How to use AWS WAF to filter incoming traffic from embargoed countries

Post Syndicated from Rajat Ravinder Varuni original https://aws.amazon.com/blogs/security/how-to-use-aws-waf-to-filter-incoming-traffic-from-embargoed-countries/

AWS WAF provides inline inspection of inbound traffic at the application layer to detect and filter against critical web application security flaws from common web exploits that could affect application availability, compromise security, or consume excessive resources. The inbound traffic is inspected against web access control list (web ACL) rules that you can create manually or programmatically—either through AWS WAF Security Automations or through the AWS Marketplace. AWS WAF functions like a typical web application firewall, but with the added reliability and scalability that comes with being an AWS-managed service. It can detect and filter malicious web requests and scale to handle bursts in traffic.

We have customers in public sector and financial services who use AWS WAF to block requests from certain geographical locations, like embargoed countries, by applying geographic match conditions. By using AWS WAF, our customers can create a customized list to easily manage an automated solution for geographic blocking.

In order to reduce the operational burden of maintaining an up-to-date list of rules for geographical location blocking, this blog post provides you with an automated solution that applies geography-based IP (GeoIP) restrictions based on a descriptive JSON file that lists all the locations that you want to block. When you update this file, the automation applies all rules to the specified AWS WAF web ACL. For countries not listed on the geographic match condition (or if you just need to block a subset of IPs from a country), the JSON file also has a section where you can list IP ranges that should be blocked.

If you deploy our solution with the default parameters, it builds the following environment:
 

Figure 1: Solution diagram

Figure 1: Solution diagram

As the diagram shows, the solution uses these resources:

  • AWS WAF, which functions like a typical web application firewall, but with the added reliability and scalability that comes with being an AWS-managed service.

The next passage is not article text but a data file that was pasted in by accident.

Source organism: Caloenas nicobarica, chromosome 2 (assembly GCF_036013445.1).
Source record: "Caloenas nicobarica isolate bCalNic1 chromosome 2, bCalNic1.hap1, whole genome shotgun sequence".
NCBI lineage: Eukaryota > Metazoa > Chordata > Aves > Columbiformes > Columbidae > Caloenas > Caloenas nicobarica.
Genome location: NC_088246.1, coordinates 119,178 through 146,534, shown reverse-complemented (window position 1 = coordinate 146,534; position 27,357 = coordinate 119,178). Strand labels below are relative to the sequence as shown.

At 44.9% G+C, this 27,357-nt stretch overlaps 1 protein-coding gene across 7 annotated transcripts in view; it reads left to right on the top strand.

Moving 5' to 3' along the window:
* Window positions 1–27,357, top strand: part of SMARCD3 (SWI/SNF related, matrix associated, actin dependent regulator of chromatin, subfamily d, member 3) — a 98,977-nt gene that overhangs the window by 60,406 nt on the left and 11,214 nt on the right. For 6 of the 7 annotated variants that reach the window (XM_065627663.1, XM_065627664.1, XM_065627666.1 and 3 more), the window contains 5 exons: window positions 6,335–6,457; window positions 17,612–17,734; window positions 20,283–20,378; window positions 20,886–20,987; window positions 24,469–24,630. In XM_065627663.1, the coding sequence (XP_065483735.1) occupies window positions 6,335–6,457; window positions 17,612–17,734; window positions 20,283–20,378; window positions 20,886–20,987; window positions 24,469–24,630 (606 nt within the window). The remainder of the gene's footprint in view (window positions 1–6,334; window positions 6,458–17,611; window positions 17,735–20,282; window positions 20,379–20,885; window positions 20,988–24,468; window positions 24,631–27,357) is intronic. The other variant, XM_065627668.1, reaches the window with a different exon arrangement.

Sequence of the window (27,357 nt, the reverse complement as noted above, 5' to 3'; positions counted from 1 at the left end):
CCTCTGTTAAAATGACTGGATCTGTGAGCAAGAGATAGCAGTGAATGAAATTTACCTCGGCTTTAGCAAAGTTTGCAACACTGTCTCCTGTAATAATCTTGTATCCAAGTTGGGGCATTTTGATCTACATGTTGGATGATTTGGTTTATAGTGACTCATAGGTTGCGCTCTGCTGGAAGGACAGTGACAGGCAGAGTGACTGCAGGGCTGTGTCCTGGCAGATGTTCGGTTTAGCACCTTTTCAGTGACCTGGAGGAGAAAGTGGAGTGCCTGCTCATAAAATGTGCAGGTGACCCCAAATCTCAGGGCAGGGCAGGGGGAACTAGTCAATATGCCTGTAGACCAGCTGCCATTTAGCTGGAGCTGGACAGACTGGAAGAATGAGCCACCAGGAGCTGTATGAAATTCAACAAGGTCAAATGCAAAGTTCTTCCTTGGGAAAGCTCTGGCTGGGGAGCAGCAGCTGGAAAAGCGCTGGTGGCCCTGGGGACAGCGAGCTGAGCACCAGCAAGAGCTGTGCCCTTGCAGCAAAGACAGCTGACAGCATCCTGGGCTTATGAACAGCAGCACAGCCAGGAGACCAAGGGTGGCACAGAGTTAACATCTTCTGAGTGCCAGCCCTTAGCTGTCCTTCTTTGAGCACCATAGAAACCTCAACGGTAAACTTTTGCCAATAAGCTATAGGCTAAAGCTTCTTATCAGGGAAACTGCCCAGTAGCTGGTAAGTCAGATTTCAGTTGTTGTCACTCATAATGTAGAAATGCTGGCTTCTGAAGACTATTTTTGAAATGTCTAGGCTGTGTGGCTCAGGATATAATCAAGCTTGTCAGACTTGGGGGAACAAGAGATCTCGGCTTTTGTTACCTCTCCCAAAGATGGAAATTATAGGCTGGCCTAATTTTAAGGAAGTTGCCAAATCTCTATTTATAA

• Two AWS Lambda functions — a Custom Resource function and an Embargoed Countries Parser.
    1. The Custom Resource function helps provision the solution when the AWS WAF conditions, rules, and web ACL are created and configured. It’s also triggered when you upload an initial version of the embargoed countries JSON file to your Amazon Simple Storage (Amazon S3) bucket.
    2. The Embargoed Countries Parser function is trigged whenever a new JSON file is uploaded to the S3 bucket. When an upload occurs, the function parses the new file and enforces AWS WAF rules that reflect what the file describes.
  • An Amazon Simple Storage Service (Amazon S3) bucket, where you’ll save the embargoed countries JSON file.
  • An AWS Identity and Access Management (IAM) role that gives the Lambda function access to the following resources:
    1. AWS WAF, to list, create, obtain, and update geographic IP restrictions, conditions, and web ACLs.
    2. Amazon CloudWatch logs, to monitor, store, and access log files generated by AWS Lambda.
    3. Amazon S3, to upload and read the embargoed countries JSON file.

The image below shows a reference architecture where malicious traffic is blocked by AWS WAF rules.
 

Figure 2: AWS WAF integration with Amazon CloudFront / ALB

Figure 2: AWS WAF integration with Amazon CloudFront / ALB

As a starting point for this walk-through, we created a list of embargoed countries based on information published by the Office of Foreign Assets Control (OFAC) of the US Department of the Treasury.
OFAC sanctions and restrictions vary in scope, and OFAC does not maintain one single list of embargoed countries. OFAC also imposes additional restrictions on doing business with certain individuals and entities that are not covered by the embargoed country sanctions list. For the most up-to-date information about embargoed countries and other OFAC sanctions programs, see the US Department of the Treasury’s Resource Center.

IMPORTANT NOTES:

You’re responsible for updating your list of embargoed countries, based on geographic IP restrictions that you establish and keep up-to-date. Later in the post, we’ll show you how to update and edit your list, but we want to emphasize that ensuring your embargo list is current and comprehensive for your business and compliance needs is a critical part of your responsibility as a customer.

Further, the accuracy of the IP Address to country lookup database used by WAF varies by region. Based on recent tests, our overall accuracy for the IP address to country mapping is 99.8%. We recommend that you work with regulatory compliance experts to decide whether your solution meets your compliance needs.

Deploying the CloudFormation stack